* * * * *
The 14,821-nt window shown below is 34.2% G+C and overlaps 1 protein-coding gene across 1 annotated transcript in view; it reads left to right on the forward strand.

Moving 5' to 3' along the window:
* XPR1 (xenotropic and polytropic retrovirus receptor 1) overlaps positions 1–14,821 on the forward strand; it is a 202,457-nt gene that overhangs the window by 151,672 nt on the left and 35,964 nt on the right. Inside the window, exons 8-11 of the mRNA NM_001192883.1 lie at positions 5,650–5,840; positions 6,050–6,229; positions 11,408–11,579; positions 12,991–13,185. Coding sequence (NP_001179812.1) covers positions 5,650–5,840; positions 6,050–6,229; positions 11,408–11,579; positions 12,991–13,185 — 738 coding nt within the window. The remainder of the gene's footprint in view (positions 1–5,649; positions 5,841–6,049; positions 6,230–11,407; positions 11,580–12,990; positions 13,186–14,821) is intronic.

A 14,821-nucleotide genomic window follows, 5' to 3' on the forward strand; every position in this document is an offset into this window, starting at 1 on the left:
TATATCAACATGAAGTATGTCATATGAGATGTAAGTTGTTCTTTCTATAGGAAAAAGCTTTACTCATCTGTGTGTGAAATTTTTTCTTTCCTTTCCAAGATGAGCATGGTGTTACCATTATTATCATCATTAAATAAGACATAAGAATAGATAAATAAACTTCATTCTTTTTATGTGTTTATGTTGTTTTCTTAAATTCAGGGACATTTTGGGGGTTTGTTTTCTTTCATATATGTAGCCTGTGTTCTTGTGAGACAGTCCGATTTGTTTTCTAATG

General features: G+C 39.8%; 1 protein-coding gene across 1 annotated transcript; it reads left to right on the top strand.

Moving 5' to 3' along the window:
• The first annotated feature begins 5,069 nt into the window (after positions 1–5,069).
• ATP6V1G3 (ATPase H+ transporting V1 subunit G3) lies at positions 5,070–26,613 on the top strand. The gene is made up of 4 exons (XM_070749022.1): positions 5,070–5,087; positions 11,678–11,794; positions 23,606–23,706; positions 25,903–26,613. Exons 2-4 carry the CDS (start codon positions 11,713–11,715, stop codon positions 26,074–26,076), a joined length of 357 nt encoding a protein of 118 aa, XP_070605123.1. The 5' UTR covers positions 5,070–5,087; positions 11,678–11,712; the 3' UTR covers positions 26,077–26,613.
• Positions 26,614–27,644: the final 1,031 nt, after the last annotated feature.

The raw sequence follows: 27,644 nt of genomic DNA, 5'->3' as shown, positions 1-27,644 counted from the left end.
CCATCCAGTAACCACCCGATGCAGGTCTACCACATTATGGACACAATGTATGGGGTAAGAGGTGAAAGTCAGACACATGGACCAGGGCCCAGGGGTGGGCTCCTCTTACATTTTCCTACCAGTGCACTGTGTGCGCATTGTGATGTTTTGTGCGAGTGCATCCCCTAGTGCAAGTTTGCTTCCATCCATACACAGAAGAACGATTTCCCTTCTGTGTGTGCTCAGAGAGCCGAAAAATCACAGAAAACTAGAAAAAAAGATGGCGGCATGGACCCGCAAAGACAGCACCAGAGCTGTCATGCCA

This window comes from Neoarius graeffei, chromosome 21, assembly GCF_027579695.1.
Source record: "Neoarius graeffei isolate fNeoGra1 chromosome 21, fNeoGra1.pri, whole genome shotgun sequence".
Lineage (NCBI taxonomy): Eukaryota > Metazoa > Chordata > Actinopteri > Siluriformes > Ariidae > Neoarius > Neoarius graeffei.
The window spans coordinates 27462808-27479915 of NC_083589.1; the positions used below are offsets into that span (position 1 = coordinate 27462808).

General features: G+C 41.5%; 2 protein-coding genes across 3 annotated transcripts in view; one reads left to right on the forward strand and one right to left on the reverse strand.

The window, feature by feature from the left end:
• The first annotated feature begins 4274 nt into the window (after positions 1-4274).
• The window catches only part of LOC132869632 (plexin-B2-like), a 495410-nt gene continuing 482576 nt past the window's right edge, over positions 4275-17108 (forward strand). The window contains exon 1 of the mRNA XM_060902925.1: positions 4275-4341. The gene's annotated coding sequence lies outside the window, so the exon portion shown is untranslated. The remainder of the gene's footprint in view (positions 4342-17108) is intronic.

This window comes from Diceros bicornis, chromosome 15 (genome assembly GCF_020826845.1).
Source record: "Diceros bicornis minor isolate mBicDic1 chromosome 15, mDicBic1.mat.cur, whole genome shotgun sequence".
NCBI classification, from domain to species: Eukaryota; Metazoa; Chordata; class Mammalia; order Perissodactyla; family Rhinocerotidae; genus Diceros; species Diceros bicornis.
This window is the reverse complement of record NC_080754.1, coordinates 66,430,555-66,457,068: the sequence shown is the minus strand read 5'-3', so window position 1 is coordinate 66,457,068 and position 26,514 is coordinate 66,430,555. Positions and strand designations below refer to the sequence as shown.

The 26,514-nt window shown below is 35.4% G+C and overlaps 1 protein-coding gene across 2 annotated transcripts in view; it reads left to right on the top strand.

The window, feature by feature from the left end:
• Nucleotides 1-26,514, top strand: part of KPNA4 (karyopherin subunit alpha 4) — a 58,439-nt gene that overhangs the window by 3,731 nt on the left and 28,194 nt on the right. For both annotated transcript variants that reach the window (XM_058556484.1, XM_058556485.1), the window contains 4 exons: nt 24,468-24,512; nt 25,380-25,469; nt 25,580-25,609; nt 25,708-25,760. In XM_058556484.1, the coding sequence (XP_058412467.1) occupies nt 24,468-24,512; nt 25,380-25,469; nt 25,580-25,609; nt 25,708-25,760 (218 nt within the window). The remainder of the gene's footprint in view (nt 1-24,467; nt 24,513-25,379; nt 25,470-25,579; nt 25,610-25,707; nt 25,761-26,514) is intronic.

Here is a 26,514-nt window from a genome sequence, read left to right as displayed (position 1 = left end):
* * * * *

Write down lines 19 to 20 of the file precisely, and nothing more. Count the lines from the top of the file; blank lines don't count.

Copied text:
• The first annotated feature begins 4274 nt into the window (after positions 1-4274).
• The window catches only part of LOC132869632 (plexin-B2-like), a 495410-nt gene continuing 482576 nt past the window's right edge, over positions 4275-17108 (forward strand). The window contains exon 1 of the mRNA XM_060902925.1: positions 4275-4341. The gene's annotated coding sequence lies outside the window, so the exon portion shown is untranslated. The remainder of the gene's footprint in view (positions 4342-17108) is intronic.